Lower taxes are, of course, a persuasive consideration for businesses to scale up investments, but in the absence of other supply-side initiatives that make it easier for them to operate optimally, they will count for only so much.

Given the government’s record — until recently — of its incapacity to acknowledge the gravity of the economic slowdown, the fear is not entirely unwarranted. Having won today’s headlines with a truly momentous announcement, the government must overcome the temptation to downplay the criticality of pro-active policy-making.

Policy coherence

When it comes to such policy-making, businesses also look for coherence insofar as it impacts on their interests, but in recent times that commodity has been in short supply. The recent succession of trial-and-error tweaks of policy minutiae may have been suggestive of a government that is responsive to the pain-points felt by the industry, but they also represent a failure to get the big picture right.

Even at the macro level, financial markets will be wary of the government’s evident reprioritising of its fidelity to fiscal prudence, which it had all along upheld as a virtue it was committed to.

Indicatively, the recent announcement that the government would look to public sector banks to facilitate ‘loan melas’ would arguably have sounded off more alarm bells, had it not been drowned out by the thunder that accompanied the corporate tax cuts. Although the announcement came laden with caveats, there is a very real risk that it will sow the seeds for profligacy in lending — and for tomorrow’s crises — even before PSU banks have fully emerged from the NPA mess.

Desperate situations sure merit desperate responses, but it wouldn’t hurt for the government to chart out a roadmap to getting back on the path of rectitude on that front. Of options, it has plenty; it is the political will to implement them that thus far been somewhat deficient.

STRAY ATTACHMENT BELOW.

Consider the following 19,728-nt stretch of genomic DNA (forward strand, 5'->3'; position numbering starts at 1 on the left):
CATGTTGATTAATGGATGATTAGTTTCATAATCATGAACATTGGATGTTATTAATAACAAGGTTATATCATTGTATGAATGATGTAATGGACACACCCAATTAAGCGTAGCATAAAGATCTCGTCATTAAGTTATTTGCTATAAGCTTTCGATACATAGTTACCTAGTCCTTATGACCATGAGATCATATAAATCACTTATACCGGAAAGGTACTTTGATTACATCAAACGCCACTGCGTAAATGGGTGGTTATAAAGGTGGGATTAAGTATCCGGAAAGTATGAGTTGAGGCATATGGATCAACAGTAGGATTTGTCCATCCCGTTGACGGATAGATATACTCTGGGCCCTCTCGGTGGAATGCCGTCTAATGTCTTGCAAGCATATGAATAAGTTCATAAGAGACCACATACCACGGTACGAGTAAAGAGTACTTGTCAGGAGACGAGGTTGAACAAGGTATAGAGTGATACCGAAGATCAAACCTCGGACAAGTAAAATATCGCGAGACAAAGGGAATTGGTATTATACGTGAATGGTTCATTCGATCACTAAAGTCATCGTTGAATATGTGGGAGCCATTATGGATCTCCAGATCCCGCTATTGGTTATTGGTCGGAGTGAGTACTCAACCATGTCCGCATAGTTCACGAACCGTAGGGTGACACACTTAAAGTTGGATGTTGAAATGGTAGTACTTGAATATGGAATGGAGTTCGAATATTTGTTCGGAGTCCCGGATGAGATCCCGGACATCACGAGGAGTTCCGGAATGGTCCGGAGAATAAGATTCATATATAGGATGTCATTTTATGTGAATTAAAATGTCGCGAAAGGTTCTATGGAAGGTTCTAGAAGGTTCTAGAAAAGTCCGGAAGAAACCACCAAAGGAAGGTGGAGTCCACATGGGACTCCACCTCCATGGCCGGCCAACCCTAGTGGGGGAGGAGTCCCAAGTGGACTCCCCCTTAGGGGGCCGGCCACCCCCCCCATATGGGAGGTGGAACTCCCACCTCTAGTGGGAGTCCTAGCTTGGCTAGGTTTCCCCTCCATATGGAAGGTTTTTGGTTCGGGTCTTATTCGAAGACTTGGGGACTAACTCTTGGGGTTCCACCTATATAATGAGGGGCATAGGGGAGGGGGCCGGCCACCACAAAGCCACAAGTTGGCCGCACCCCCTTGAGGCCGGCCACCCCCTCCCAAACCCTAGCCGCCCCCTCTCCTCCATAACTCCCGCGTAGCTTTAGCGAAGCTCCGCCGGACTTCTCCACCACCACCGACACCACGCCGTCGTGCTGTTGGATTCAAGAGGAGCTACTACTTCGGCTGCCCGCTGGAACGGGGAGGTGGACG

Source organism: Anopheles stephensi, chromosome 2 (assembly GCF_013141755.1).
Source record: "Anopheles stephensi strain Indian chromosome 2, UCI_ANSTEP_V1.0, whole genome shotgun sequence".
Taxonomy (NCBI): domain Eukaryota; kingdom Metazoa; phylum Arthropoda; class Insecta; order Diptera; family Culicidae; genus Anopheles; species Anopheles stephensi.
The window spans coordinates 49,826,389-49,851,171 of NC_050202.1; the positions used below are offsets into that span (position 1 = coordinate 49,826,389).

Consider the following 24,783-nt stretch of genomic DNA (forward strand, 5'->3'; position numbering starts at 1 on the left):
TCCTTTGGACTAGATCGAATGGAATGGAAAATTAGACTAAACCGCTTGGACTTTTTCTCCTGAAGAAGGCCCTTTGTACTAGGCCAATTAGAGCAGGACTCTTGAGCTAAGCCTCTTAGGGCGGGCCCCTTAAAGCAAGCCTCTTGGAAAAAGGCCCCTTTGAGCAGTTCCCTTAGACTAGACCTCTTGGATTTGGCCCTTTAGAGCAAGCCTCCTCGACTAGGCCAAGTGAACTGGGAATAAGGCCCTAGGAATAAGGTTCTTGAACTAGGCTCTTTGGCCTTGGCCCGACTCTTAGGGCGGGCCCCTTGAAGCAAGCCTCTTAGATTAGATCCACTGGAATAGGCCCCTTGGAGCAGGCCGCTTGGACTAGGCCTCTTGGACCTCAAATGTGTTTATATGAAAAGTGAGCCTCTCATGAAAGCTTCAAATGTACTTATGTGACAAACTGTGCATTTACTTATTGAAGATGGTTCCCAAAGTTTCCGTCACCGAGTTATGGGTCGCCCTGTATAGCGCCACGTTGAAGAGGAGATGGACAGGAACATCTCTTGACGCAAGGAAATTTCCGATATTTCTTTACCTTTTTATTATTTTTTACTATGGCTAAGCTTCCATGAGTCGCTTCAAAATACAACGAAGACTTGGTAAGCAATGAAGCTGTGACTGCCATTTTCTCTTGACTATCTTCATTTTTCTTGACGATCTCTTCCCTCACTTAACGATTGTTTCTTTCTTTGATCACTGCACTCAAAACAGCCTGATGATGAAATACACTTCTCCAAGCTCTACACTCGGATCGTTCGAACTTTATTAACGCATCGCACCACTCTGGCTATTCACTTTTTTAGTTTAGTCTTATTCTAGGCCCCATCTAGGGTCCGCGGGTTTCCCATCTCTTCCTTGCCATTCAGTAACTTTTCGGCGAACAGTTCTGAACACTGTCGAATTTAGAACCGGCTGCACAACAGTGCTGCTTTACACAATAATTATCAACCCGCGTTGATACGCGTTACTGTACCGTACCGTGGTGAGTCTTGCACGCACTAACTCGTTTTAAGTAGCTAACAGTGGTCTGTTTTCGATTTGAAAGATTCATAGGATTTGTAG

Even so, there is cause for cheer in some of the changes in the government’s recent responses. The emphasis until now that a fiscally constrained government would look to monetary policy to reverse the slide has mercifully been abandoned. Beyond a point, lowering interest rates is akin to pushing on a string, and doesn’t provide sufficient traction. The bold move to lower corporate taxes represents a welcome change.

But far more important is the underlying principle that governs the government’s tax move. By giving corporates the option to avail themselves of far lower taxes — on condition that they forgo deductions and incentives — the government has signalled its willingness to abide by a simpler tax regime, and a less cumbersome tax administration process.

If that same principle is extended to individual taxpayers — as seems very likely whenever the Direct Tax Code recommendations are implemented in their entirety — it should enhance the ‘wealth effect’ of taxpayers (beyond just stock market investors) and provide a more material boost for consumption than any number of GST tweaks.

Published on September 22, 2019